Sunday is the day between Saturday and Monday in the week. Sunday, being part of the weekend and weeknight in most Western countries, is a day of rest. For many people around the world, Sunday is a day of relaxation, with businesses and banks either not working or only opening for a limited time. Sunday is commemorated by some Christians as a day of worship and repose, as it is believed to be the Lord’s Day, the day of Christ’s resurrection. This article has several fascinating facts about Sunday.
Let’s get started with a few fun facts about Sunday.
1. The Sun is the inspiration for the name Sunday.
Sunday is dedicated to and named after the Sun. Sunday was the day of the Sun God in Roman culture. The sun was the source of life in Paganism, as well as a source of warmth and illumination for people. The Romans even had a popular religion where people would pray at dawn on Sundays in order to catch the first rays of sunlight.
2. For several countries, Sunday is not the first day of the week.
Sunday is the last day of the week in most areas of the world, with Monday being the first, however in certain nations, such as the United States, Canada, China, Japan, the Philippines, and Peru in South America, Sunday is the first day of the week.
Sunday is the first day of the working week in most Middle Eastern countries. Sunday, however, is the seventh day of the week, according to the International Organization for Standardization ISO 8601.
3. The colour red is related with Sunday in the Thai Solar Calendar.
The colour red is related with Sunday in the Thai Solar Calendar. Thailand follows a distinct solar calendar than the rest of the world. Every day in their solar calendar is assigned a colour, thus there is a colour for every day.
4. Sunday is linked with the Sun in astrology.
According to Hellenistic astrology, Sunday is a day of the seven planets, known in English as Saturn, Jupiter; Mars; the Sun and Venus; Mercury; and the Moon. The word “Sunday” is derived from this system.
5. Every month with a Sunday start has a Friday the 13th.
In any month that starts on a Sunday, Friday the 13th occurs. In Western superstition, Friday the 13th is seen as a bad day. It happens when the Gregorian calendar’s 13th day of the month comes on a Friday, which happens at least once a year but up to three times in a single year.
6. Elections are held on Sundays in many nations.
Many countries, mainly in Europe, such as Sweden, France, Germany, and Belgium, but also in the Americas, such as Peru, hold national and local elections on Sundays, either by law or tradition.
7. Whistling is prohibited on Sundays.
When it comes to the day Sunday, there are some peculiar customs in different parts of the world. If you disrespect the day Sunday in any part of the world, you could be subjected to a large punishment. To give an example, in the city of Salt Lake City in the United States of America, it is unlawful to whistle on Sundays. A $1,000 punishment will be levied against anyone who whistles on Sunday throughout the city.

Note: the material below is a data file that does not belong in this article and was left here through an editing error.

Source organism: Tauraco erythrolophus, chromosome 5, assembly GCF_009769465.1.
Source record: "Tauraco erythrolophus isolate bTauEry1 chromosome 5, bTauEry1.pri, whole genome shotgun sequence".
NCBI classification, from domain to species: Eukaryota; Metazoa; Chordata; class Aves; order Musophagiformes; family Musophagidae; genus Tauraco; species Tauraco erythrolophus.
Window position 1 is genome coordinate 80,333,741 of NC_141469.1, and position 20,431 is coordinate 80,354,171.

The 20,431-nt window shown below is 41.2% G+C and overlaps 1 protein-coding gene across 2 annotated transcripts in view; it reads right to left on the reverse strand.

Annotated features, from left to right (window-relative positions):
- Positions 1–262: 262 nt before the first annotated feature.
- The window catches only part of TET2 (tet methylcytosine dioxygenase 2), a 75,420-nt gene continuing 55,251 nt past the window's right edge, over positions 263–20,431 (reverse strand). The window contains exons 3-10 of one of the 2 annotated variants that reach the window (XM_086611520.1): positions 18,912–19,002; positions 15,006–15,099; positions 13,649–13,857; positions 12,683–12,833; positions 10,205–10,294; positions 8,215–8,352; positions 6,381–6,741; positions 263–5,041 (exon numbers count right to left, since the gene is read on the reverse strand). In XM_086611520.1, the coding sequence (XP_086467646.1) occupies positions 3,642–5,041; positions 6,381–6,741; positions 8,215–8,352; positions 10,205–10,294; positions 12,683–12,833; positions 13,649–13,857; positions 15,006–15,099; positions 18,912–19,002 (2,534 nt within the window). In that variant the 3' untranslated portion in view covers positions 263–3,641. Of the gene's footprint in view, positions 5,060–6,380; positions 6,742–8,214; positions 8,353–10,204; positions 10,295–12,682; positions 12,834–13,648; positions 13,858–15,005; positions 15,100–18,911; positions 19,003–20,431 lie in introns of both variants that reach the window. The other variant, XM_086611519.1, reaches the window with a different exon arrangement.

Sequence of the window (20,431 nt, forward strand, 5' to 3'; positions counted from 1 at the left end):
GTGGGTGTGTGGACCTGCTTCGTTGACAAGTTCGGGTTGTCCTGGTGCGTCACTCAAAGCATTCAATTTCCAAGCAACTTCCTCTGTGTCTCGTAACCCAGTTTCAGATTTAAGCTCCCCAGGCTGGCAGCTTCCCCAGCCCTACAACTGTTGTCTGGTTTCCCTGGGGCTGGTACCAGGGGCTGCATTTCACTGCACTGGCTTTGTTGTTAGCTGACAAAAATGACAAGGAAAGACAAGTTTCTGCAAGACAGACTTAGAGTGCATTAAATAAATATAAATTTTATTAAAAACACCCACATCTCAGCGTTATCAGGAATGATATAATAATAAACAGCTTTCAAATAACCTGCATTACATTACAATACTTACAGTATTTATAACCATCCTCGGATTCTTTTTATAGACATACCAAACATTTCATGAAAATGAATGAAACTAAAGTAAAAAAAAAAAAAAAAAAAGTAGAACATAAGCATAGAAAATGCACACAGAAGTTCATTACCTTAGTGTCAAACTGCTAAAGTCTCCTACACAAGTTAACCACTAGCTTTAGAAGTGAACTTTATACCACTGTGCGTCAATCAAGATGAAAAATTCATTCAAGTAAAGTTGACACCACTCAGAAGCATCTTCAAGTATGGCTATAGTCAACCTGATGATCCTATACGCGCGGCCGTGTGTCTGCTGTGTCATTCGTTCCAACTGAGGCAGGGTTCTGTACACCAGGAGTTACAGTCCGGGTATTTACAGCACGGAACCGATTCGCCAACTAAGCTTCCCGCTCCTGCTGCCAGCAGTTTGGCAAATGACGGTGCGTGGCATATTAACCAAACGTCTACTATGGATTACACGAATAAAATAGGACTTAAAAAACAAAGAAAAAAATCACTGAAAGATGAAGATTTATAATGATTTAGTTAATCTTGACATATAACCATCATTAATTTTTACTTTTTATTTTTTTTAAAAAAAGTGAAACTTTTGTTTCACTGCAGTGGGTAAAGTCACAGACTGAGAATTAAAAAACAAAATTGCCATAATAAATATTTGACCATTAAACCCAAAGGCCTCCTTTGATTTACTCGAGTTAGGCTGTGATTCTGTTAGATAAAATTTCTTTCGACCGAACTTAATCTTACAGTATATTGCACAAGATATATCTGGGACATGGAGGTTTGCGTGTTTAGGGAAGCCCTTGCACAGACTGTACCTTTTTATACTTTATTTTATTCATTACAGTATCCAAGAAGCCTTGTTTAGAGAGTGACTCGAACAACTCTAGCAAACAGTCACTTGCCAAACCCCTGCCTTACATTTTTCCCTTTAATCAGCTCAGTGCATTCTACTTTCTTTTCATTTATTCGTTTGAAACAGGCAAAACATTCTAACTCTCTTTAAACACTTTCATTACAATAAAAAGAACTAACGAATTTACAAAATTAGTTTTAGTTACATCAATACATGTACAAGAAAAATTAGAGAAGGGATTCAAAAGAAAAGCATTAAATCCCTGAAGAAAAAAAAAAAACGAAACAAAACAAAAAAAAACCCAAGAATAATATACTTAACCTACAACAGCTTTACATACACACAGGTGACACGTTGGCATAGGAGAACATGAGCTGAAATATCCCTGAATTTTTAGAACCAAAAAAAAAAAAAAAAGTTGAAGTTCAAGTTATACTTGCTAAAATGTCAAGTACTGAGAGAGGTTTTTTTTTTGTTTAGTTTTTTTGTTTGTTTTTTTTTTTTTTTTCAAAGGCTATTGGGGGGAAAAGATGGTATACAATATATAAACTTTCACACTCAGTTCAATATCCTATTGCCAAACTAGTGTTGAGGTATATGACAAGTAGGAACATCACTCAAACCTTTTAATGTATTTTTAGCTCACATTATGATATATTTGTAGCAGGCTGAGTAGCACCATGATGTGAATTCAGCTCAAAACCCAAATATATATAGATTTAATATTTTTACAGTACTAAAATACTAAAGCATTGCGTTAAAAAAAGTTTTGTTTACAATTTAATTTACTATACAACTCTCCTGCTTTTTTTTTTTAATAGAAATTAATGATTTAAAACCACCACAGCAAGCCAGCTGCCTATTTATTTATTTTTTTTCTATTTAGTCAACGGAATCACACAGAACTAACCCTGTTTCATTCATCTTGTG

8. Most daily newspapers and magazines in the USA and UK provide Sunday editions.
On Sundays, several American and British daily newspapers publish Sunday editions with colour comic strips, a magazine, a discount section, and occasionally a twin issue with a sister newspaper.
They accomplish this through printing more information in more sections of newspapers, as well as introducing new sections to their publications on occasion. They do this because they believe that Sunday is a day when people are less busy and hence more likely to read.
9. Professional golf tournaments are frequently concluded on Sundays.
Traditionally, professional golf tournaments conclude on Sunday, which is both official and unofficial. Professional gold tournaments have acquired a tradition of ending on Sundays; this has happened so frequently that the day has gained the title of unofficial tournament finale.
10. Sundays have long been the day for popular and well-known motor sports events.
The majority of NASCAR Cup Series and IndyCar races take place on Sundays. Events in the Formula One World Championship are always held on Sundays, regardless of time zone or country, whereas MotoGP races are held on Sundays with the exception of Middle Eastern races, which are hosted on Saturday.
11. In the past, there was a Sunday known as Cold Sunday.
The 17th of January 1982, which occurred to be a Sunday, was dubbed “Cold Sunday.” It was known as Cold Sunday because on that day, unusually cold air came into the United Areas from its neighbour Canada, causing temperatures in most states of the United States to plummet well below their previous all-time lows. That particular Sunday is still known as Cold Sunday.